Saint Peter's Square
Sunday, 10 March 2019
Dear Brothers and Sisters, Good morning!
The Gospel passage for this first Sunday of Lent (cf. Lk 4:1-13) recounts the experience of the temptation of Jesus in the desert. After fasting for 40 days, Jesus is tempted three times by the devil. First he invites Him to change stone into bread (v. 3); then, from above, he shows Him all the kingdoms of the world and the prospect of becoming a powerful and glorious messiah (vv. 5-6); lastly he takes Him to the pinnacle of the temple of Jerusalem and invites Him to throw himself down, so as to manifest His divine power in a spectacular way (vv. 9-11). The three temptations point to three paths that the world always offers, promising great success, three paths to mislead us: greed for possession — to have, have, have —, human vainglory and the exploitation of God. These are three paths that will lead us to ruin.
The first, the path of greed for possession. This is always the devil’s insidious logic He begins from the natural and legitimate need for nourishment, life, fulfilment, happiness, in order to encourage us to believe that all this is possible without God, or rather, even despite Him. But Jesus countervails, stating: “It is written, ‘Man shall not live by bread alone’’’ (v. 4). Recalling the long journey of the chosen people through the desert, Jesus affirms his desire to fully entrust himself to the providence of the Father, who always takes care of his children.
The second temptation: the path of human vainglory. The devil says: “If you, then, will worship me, it shall all be yours” (v. 7). One can lose all personal dignity if one allows oneself to be corrupted by the idols of money, success and power, in order to achieve one’s own self-affirmation. And one tastes the euphoria of a fleeting joy. And this also leads us to be ‘peacocks’, to vanity, but this vanishes. For this reason Jesus responds: “You shall worship the Lord your God, and him only shall you serve” (v. 8).
And then the third temptation: exploiting God to one’s own advantage. In response to the devil — who, citing Scripture, invites Him to seek a conspicuous miracle from God — Jesus again opposes with the firm decision to remain humble, to remain confident before the Father: “It is said, ‘You shall not tempt the Lord your God’” (v. 12). Thus, he rejects perhaps the most subtle temptation: that of wanting to ‘pull God to our side’, asking him for graces which in reality serve and will serve to satisfy our pride.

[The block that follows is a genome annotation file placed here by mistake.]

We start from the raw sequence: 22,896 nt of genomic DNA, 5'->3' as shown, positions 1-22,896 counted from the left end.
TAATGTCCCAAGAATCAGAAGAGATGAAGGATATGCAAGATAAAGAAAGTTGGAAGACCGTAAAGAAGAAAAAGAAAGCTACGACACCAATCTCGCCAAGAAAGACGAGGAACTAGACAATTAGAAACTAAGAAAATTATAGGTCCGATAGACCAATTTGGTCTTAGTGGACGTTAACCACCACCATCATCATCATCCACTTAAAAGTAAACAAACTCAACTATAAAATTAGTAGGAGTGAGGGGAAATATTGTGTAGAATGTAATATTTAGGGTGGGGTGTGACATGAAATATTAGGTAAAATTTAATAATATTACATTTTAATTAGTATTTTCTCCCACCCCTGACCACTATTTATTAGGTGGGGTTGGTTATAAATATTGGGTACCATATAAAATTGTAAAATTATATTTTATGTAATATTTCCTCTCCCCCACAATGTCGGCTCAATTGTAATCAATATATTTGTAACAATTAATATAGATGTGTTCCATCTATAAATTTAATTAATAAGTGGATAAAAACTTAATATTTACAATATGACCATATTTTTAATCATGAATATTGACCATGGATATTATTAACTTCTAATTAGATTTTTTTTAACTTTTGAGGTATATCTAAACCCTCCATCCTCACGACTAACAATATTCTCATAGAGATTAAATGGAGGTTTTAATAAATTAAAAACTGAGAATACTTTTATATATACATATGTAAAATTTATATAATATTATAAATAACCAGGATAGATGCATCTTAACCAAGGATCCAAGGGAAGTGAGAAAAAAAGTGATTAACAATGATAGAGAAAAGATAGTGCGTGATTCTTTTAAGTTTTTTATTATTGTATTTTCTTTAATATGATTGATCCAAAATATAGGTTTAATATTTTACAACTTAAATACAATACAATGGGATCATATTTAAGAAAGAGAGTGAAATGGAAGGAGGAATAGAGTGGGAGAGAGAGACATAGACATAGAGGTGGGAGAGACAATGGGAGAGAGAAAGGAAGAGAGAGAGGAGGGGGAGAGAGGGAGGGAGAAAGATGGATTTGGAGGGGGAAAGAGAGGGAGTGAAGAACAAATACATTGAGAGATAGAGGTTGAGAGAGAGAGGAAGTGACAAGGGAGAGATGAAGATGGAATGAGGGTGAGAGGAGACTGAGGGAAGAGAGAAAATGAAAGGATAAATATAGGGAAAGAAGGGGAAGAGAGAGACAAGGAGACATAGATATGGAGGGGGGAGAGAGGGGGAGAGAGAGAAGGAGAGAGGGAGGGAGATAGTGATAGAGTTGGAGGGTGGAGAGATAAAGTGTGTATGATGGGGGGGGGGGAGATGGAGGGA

These are the paths that are set before us, with the illusion that in this way one can obtain success and happiness. But in reality, they are completely extraneous to God’s mode of action; rather, in fact they distance us from God, because they are the works of Satan. Jesus, personally facing these trials, overcomes temptation three times in order to fully adhere to the Father’s plan. And he reveals the remedies to us: interior life, faith in God, the certainty of his love — the certainty that God loves us, that he is Father, and with this certainty we will overcome every temptation.
But there is one thing to which I would like to draw your attention, something interesting. In responding to the tempter, Jesus does not enter a discussion, but responds to the three challenges with only the Word of God. This teaches us that one does not dialogue with the devil; one must not discuss, one only responds to him with the Word of God.
Therefore, let us benefit from Lent as a privileged time to purify ourselves, to feel God’s comforting presence in our life.
May the maternal intercession of the Virgin Mary, icon of faithfulness to God, sustain us in our journey, helping us to always reject evil and welcome good.
After the Angelus, the Holy Father continued:
Dear brothers and sisters, yesterday in Oviedo, Spain, the seminarians Angelo Cuartas and eight companions were proclaimed Blesseds. They were killed in hatred of the faith in a time of religious persecution. These young aspirants to the priesthood loved the Lord so much as to follow him on the way of the Cross. May their heroic witness help seminarians, priests and bishops to remain clear and generous, in order to faithfully serve the Lord and the holy People of God.
I offer a cordial greeting to families, parish groups, associations and to all pilgrims from Italy and from many countries. I greet the students from Castro Urdiales, Spain, and the faithful from Warsaw; as well as those from Castellammare di Stabia and Porcia. I greet the Piccoli cantori of Pura, Switzerland, the young people from the diaconate of Baggio, Milan, those from the Profession of Faith in Samarate, the confirmands from Bondone and Paullo, the young people from Verona and the students from the Emiliani School of the Somaschi Fathers in Genoa.
I hope for everyone that the Lenten journey, just recently begun, may be rich with fruit; and I ask you to remember me and my collaborators of the Roman Curia in your prayers, as this evening we shall begin a week of Spiritual Exercises.
Happy Sunday! Enjoy your lunch! Arrivederci!
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